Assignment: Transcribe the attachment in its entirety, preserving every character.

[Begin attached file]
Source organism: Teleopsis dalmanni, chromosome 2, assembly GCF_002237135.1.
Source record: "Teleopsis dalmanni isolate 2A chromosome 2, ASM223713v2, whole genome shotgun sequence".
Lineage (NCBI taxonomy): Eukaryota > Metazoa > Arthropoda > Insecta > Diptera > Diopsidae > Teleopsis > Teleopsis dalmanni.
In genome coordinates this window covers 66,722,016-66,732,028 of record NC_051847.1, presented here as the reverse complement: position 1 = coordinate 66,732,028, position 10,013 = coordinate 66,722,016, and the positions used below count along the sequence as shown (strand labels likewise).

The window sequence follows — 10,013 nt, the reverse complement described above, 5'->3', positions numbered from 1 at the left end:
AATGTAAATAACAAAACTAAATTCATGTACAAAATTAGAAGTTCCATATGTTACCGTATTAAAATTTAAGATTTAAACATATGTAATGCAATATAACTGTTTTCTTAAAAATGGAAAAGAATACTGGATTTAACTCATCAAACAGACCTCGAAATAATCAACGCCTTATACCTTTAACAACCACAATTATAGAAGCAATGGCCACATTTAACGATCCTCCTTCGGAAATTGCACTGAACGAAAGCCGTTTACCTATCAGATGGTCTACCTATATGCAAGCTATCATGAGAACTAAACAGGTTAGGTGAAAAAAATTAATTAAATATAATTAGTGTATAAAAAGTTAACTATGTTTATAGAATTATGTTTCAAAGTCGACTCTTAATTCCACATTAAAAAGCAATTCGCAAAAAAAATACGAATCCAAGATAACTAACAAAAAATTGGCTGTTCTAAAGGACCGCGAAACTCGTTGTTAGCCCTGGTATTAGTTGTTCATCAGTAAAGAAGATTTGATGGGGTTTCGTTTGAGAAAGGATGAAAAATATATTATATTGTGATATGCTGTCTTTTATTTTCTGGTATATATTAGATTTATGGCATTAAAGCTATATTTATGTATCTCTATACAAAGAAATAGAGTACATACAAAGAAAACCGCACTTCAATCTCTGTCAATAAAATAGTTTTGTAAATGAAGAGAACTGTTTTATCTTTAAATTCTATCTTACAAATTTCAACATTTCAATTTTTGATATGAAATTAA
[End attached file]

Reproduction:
Source organism: Teleopsis dalmanni, chromosome 2, assembly GCF_002237135.1.
Source record: "Teleopsis dalmanni isolate 2A chromosome 2, ASM223713v2, whole genome shotgun sequence".
Lineage (NCBI taxonomy): Eukaryota > Metazoa > Arthropoda > Insecta > Diptera > Diopsidae > Teleopsis > Teleopsis dalmanni.
In genome coordinates this window covers 66,722,016-66,732,028 of record NC_051847.1, presented here as the reverse complement: position 1 = coordinate 66,732,028, position 10,013 = coordinate 66,722,016, and the positions used below count along the sequence as shown (strand labels likewise).

The window sequence follows — 10,013 nt, the reverse complement described above, 5'->3', positions numbered from 1 at the left end:
AATGTAAATAACAAAACTAAATTCATGTACAAAATTAGAAGTTCCATATGTTACCGTATTAAAATTTAAGATTTAAACATATGTAATGCAATATAACTGTTTTCTTAAAAATGGAAAAGAATACTGGATTTAACTCATCAAACAGACCTCGAAATAATCAACGCCTTATACCTTTAACAACCACAATTATAGAAGCAATGGCCACATTTAACGATCCTCCTTCGGAAATTGCACTGAACGAAAGCCGTTTACCTATCAGATGGTCTACCTATATGCAAGCTATCATGAGAACTAAACAGGTTAGGTGAAAAAAATTAATTAAATATAATTAGTGTATAAAAAGTTAACTATGTTTATAGAATTATGTTTCAAAGTCGACTCTTAATTCCACATTAAAAAGCAATTCGCAAAAAAAATACGAATCCAAGATAACTAACAAAAAATTGGCTGTTCTAAAGGACCGCGAAACTCGTTGTTAGCCCTGGTATTAGTTGTTCATCAGTAAAGAAGATTTGATGGGGTTTCGTTTGAGAAAGGATGAAAAATATATTATATTGTGATATGCTGTCTTTTATTTTCTGGTATATATTAGATTTATGGCATTAAAGCTATATTTATGTATCTCTATACAAAGAAATAGAGTACATACAAAGAAAACCGCACTTCAATCTCTGTCAATAAAATAGTTTTGTAAATGAAGAGAACTGTTTTATCTTTAAATTCTATCTTACAAATTTCAACATTTCAATTTTTGATATGAAATTAA